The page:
As Potty-Training Weekend starts, you'll go through a whole lot of shenanigans to get your child cooking: You'll help her teach her doll to use the potty chair for peeing. You'll take your toddler to her potty chair every hour (and after meals) all Potty-Training Weekend (except during the night). Together, you'll set up an exciting Success Chart. And, finally, you'll switch her to training pants after a few successes during the weekend. (See Chapter 7 for details on dancing the Potty Mambo.)

Then, when the weekend is over, you'll help her mesh the new skills into the framework of everyday life: You'll give any outside caregivers the poop on her potty program. And, you'll spend time every day reinforcing her brand-new tricks.

Knowing Your Place as Mentor

You have to stifle all great expectations during potty days. Simply stay on message: Be calm and patient. Laugh often. Smile a lot.

Be prepared for taking your child's act on the road. You have to get ready for outings. And, ensure that outside caregivers are following your lead.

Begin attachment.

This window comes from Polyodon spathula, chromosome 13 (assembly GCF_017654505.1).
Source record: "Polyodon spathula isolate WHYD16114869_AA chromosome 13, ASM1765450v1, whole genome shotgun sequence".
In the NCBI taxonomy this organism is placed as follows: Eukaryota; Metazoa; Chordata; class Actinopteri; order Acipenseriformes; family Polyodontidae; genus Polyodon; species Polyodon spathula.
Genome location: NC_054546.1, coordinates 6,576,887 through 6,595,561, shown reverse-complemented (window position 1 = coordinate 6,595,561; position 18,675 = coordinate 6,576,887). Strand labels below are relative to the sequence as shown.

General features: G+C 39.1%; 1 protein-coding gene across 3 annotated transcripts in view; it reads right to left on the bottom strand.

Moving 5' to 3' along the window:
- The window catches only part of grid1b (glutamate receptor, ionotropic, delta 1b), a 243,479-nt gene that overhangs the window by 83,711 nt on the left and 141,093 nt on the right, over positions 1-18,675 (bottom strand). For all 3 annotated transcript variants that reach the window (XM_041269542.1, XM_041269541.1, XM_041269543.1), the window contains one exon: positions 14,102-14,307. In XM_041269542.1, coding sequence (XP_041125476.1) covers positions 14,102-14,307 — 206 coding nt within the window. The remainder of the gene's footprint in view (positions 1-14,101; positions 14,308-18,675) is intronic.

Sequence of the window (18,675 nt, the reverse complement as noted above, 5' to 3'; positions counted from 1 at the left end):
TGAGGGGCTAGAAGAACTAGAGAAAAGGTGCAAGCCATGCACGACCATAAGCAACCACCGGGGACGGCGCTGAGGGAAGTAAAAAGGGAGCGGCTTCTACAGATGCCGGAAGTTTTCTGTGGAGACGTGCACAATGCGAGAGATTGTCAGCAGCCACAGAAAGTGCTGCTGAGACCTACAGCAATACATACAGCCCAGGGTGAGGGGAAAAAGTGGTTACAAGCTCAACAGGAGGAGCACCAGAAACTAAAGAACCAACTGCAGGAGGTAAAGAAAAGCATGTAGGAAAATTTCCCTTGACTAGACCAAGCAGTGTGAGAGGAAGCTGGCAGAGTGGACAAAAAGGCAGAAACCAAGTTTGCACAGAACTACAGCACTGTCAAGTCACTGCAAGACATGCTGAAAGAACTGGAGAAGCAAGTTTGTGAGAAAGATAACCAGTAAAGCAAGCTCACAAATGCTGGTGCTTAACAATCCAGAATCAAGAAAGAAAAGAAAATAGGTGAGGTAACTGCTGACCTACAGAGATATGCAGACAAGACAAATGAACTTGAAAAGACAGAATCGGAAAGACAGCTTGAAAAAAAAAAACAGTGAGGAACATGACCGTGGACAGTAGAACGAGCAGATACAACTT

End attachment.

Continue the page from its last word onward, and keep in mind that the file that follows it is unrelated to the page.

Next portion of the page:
You can keep your child in step by staying enthusiastic about her progress, not overreacting to odd behavior, and handling speed bumps with ultimate cool.

Biting your tongue

During potty-training days, you may learn a lot about yourself. Maybe you never knew you were such a control freak. Or maybe you suddenly turned into one of the neatness police. All kinds of "I told you so" things seem to fly to your lips, uninvited.

So you must do absolutely anything (short of gagging yourself) to keep from nagging your little chum, who's probably chugging along about as ably as a two-year-old can be expected to. This just could be the perfect time to learn how to tie a knot in a cherry stem with the end of your tongue. (You know you've always wanted to do that.)

Covering the A B Cs of car trips

Help your child feel safe and secure by making sure she's got all sorts of situations covered.

Staying potty trained at home is one thing - out in a spooky bathroom at a sports arena is something entirely different. (See tips in Chapter 9.)

Keeping her in step

Do three things to keep your child in step while she's doing the Potty Mambo. Provide loads of theatrical enthusiasm. Use lots of motivating lines. And troubleshoot when funky snags show up - things like pee accidents, mondo-modesty, or freak-show moments (pooping in her toy box, streaking when friends visit, and so on). See Chapters 8 and 11 for more.